But what is content, and what kind of journalism? In fact, the words journalism and journalists are rarely used in new media. Practitioners are more likely to be called content providers, producers or content acquisition managers.
Yet this new journalism for the Internet is really not that different from "old journalism". Websites need attractive, compelling, challenging content - the kind of stuff you find in this newspaper every single day. The difference is that you need less of it, and it needs to be packaged into more logical parcels.
Four weeks ago Independent Digital, an arm of Independent News and Media which owns the Independent titles, launched a completely new website that broke with the conventions of online newspapers. Indeed, we went out of our way to ensure that it looked nothing like a newspaper. This is a website with no deadlines, constantly refreshed (although we do sleep between 1am and 7am) and organised into a series of channels, with the latest DHTML (dynamic hypertext mark-up language), making navigation as easy as it gets.
And thankfully, for someone heading rapidly toward 50, the Internet is not the sole preserve of 22-year-olds on the way to their second million. There is a growing awareness that a little experience can be quite useful in building and managing that all-important content. I am very much of the "old school": left school at 15 to join the local paper and worked my way from the Midlands, via a succession of regional newspapers, to what, 25 years ago, was called Fleet Street. In the print, man and boy - and then, five months ago, out of the blue I'm asked if I would like to be online editor. The words old dogs and new tricks come to mind.
So, what to do? How to translate this wonderful content of the Independent titles into a completely new format that would get away from traditional methods of re-purposing newspapers on the Web to create a "third generation" site?
There is no point in taking every item from the newspaper each night and replicating it on the Web. It's been tried and has failed (although some organisations persist with this outdated strategy). If you put every word on the Web, there is no incentive for people to buy the titles. What's more, many of the key features and much of the unique appeal of a broadsheet do not necessarily translate to the Web. Internet users want bites of information; some will stay and read in greater depth, but many will be off to the next site.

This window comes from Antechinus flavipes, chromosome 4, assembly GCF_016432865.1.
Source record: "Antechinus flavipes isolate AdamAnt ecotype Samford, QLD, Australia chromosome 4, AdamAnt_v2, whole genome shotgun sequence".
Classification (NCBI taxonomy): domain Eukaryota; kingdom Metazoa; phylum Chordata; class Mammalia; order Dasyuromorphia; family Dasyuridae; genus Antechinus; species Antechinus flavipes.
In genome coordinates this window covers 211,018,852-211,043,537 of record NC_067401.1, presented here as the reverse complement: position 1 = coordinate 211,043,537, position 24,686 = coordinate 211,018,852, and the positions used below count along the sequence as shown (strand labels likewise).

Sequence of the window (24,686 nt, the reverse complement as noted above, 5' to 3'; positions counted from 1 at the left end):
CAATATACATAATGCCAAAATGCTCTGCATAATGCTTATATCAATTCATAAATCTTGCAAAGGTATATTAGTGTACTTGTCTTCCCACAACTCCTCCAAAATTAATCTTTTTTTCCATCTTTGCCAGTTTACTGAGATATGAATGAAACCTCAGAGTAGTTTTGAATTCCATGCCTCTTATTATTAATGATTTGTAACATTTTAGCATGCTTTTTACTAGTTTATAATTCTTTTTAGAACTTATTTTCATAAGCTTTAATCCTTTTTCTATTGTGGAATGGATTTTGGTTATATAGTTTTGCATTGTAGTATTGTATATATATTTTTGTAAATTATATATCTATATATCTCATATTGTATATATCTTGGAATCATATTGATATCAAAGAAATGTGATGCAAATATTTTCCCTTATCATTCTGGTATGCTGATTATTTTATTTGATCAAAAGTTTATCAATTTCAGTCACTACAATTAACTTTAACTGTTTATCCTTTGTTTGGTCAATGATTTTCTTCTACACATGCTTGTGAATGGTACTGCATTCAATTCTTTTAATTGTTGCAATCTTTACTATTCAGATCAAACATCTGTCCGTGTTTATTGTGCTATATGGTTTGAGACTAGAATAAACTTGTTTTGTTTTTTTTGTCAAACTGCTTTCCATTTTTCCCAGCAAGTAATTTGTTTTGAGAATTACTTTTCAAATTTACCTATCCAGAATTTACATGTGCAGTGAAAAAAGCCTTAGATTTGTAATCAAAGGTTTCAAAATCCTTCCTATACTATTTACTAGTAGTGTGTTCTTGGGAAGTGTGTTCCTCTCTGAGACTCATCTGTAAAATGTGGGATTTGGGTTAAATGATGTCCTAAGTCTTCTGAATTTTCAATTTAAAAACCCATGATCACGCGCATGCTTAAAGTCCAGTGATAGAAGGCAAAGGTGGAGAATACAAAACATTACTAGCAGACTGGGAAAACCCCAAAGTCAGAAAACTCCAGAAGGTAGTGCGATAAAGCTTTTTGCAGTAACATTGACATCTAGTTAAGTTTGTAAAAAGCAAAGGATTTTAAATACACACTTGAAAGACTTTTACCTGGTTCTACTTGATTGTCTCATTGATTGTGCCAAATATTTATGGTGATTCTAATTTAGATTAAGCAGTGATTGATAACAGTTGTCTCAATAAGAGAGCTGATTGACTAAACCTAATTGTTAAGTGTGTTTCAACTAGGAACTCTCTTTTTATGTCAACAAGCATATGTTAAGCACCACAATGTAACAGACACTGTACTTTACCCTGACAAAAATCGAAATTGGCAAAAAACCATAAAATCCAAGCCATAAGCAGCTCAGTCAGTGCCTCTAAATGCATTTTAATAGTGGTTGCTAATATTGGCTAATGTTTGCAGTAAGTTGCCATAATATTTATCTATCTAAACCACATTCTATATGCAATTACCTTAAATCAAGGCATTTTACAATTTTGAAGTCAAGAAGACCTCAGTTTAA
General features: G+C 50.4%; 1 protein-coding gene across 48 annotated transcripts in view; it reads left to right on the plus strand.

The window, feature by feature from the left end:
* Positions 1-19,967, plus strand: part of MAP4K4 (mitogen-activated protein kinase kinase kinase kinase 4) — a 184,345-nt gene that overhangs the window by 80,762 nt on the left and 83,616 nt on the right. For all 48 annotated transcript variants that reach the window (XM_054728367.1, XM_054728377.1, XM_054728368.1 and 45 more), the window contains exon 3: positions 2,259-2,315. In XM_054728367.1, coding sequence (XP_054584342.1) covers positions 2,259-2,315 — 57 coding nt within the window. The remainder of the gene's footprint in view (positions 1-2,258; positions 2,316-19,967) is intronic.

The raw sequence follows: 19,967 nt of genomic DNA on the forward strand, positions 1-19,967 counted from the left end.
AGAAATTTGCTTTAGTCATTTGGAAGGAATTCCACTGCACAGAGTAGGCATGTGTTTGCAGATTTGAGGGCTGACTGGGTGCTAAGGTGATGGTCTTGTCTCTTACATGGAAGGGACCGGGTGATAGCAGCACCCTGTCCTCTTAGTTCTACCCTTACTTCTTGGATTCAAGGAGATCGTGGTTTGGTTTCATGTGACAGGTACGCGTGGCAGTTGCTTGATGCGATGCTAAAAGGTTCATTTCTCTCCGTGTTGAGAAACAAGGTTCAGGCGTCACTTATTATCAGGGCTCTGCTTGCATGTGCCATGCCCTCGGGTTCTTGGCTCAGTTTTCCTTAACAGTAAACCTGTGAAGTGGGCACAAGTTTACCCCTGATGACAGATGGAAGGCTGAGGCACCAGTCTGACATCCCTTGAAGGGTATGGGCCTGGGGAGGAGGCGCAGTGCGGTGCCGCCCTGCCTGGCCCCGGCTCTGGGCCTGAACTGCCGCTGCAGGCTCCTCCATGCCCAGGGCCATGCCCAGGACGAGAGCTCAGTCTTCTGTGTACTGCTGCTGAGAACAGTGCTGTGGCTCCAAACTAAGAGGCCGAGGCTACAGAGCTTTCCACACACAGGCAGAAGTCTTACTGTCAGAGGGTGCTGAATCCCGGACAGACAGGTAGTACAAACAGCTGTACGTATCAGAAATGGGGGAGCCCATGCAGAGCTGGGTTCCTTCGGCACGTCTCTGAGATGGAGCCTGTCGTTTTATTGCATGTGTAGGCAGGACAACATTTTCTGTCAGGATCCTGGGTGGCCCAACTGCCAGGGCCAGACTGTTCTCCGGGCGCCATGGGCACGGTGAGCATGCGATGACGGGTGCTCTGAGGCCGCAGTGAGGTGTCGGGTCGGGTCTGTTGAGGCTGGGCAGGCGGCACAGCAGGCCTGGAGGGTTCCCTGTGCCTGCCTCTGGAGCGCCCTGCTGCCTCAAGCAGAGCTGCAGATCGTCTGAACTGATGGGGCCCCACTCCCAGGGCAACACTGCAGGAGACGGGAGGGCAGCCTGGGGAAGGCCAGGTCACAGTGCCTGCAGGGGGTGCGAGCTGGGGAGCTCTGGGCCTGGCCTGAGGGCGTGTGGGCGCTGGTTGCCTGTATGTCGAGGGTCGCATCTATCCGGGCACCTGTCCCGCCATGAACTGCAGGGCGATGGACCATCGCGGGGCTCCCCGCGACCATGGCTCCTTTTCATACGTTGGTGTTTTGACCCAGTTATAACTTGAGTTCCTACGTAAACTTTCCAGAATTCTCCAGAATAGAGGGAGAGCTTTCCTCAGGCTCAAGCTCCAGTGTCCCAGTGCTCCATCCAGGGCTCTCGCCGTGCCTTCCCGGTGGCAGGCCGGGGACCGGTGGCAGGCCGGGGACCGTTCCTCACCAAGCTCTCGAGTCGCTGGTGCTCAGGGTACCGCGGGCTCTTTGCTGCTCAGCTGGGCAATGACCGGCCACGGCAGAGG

So, at The Independent we are trying to create a virtuous circle that will take readers from the newspapers into the website, where they will find material redefined but retaining the essence, character and values of The Independent. We then encourage them to revisit the paper for items such as leaders and obituaries, which are not carried on the Web.
A website can bring added value to newspapers, but we also recognise that because our new site does not replicate the broadsheets and their magazines, it will upset some readers who have in the past been used to seeing virtually every word in The Independent and The Independent on Sunday reproduced on the Internet. Many of these readers live abroad, and have regarded the old online edition as a link back to Britain. We hope to persuade them that our being selective does not mean that they are missing out.
Creating that virtuous circle depends critically on support and co-operation of both sides of the news organisations. The printed edition will increasingly direct readers to the Web for a range of services - from extended coverage of issues for which the newspapers do not have space to links to other organisations relevant to an issue or article - and perhaps even to spend a bit of money. Because we are also in the business of making money. Revenues generated by online transactions are going to increase dramatically. The statistic that by 2003, e-commerce in the US will be worth $1.3 trillion, may not be entirely relevant to Britain, but it is clear that people in the UK are starting to spend online.
Every day, papers make recommendations to their readers: this great holiday experience, this act in concert, this share to watch, this book worth reading. So now, when people come to our site, they will find those recommendations accompanied by the means of buying the goods or services - a book, holiday, flight, bottle of wine, or CDs and videos, and all usually at cheaper prices than in the High Street.
Another key area where the digital and print arms of the organisation can work together is in extending our community of readers. This newspaper is highly regarded for its coverage of international affairs, and we see evidence on the Web of the great interest, particularly from the United States, in high quality, unbiased reporting. Those people are unlikely to see the printed edition, but we intend to make the Independent brand even more relevant to them. Get them involved more, let them talk directly to the people whose work they value so much - and maybe also yell at them!
So to come back to the question posed at start of this piece. Yes, we are in the middle of a journalistic boom - but like all booms, it will not last. There will more jobs in our trade five years from now, but we may all by then have different titles, and we are likely to have different job descriptions as the online operations become ever more important to media organisations.
David Felton, Independent online editor, was previously assistant editor and home news editorReuse content